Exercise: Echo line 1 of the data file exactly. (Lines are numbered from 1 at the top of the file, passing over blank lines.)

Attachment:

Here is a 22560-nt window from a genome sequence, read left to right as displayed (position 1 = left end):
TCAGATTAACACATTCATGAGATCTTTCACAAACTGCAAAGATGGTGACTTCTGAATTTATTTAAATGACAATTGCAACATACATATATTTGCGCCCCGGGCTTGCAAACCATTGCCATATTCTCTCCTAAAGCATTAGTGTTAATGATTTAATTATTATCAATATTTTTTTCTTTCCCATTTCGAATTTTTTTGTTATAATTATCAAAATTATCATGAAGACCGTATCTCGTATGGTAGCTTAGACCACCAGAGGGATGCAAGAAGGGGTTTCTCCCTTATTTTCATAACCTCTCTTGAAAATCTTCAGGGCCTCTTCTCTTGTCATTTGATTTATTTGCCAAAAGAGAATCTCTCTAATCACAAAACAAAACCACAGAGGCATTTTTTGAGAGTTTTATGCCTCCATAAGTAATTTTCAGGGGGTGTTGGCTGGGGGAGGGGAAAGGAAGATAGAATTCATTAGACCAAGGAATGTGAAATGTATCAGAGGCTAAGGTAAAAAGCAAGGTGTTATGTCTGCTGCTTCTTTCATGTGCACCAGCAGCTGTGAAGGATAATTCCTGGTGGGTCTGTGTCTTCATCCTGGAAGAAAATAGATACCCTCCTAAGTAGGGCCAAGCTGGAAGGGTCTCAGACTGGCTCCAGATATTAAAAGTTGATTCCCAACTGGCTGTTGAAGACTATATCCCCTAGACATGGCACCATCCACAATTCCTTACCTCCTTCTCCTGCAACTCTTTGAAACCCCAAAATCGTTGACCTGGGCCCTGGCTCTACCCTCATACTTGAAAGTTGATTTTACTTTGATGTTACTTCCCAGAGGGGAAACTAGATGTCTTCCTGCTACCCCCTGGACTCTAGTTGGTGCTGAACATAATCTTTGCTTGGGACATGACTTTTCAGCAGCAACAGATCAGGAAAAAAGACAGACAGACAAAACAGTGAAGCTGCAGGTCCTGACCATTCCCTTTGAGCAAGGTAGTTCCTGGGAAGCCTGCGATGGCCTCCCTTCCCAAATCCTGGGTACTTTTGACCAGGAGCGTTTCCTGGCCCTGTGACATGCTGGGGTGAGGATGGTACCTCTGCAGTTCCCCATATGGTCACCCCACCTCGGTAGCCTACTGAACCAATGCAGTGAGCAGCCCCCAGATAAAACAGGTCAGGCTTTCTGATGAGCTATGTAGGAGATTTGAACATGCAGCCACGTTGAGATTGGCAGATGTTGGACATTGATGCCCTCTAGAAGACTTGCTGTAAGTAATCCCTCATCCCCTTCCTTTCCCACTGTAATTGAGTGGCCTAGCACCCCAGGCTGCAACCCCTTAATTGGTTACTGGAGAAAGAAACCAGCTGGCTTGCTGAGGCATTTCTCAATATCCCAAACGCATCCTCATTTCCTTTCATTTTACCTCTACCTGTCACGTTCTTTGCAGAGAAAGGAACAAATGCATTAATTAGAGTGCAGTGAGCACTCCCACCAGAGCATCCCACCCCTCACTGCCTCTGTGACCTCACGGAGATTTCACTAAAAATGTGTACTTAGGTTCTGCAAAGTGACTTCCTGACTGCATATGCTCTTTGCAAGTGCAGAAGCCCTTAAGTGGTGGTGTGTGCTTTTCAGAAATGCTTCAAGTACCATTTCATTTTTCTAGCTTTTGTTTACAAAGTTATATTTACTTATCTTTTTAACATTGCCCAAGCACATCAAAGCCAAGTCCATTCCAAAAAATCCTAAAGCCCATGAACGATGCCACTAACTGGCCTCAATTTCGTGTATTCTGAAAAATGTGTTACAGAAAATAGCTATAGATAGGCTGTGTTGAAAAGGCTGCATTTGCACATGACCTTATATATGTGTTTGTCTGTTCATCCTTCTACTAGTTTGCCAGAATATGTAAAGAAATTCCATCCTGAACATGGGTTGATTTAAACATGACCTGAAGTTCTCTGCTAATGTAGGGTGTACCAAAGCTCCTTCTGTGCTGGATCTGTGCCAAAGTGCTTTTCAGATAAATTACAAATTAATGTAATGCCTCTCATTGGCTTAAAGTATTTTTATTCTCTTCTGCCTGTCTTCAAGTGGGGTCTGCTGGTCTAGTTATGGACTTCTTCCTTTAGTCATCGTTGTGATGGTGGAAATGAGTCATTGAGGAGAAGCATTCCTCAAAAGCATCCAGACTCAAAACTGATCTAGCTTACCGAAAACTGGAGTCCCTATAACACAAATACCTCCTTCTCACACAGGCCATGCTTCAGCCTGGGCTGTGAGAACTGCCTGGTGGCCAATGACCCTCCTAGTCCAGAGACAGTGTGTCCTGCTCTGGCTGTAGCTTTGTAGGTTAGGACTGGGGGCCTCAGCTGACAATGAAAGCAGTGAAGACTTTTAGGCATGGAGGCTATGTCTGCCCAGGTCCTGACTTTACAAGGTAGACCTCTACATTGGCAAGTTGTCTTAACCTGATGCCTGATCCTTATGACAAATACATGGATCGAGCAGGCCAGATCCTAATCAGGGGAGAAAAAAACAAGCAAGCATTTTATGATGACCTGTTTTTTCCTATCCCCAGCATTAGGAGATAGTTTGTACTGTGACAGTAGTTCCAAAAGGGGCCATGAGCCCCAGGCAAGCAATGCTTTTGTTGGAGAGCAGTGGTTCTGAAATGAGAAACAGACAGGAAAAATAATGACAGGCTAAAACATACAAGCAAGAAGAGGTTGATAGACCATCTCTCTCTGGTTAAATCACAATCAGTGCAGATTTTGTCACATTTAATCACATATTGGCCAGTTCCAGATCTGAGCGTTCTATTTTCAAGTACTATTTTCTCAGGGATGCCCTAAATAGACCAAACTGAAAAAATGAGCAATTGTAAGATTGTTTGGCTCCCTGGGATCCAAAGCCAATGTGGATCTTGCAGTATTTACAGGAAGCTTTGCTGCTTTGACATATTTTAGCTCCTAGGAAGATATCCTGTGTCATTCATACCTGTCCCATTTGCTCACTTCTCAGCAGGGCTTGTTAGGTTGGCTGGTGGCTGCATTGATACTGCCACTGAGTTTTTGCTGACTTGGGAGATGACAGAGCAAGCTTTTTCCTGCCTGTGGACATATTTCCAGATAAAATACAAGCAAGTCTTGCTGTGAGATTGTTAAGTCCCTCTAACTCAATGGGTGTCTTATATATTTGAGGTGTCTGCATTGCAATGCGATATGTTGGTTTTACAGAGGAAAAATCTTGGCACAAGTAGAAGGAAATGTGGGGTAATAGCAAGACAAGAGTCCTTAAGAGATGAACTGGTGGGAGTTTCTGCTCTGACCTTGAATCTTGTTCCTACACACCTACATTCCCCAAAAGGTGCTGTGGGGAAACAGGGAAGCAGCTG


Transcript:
Here is a 22560-nt window from a genome sequence, read left to right as displayed (position 1 = left end):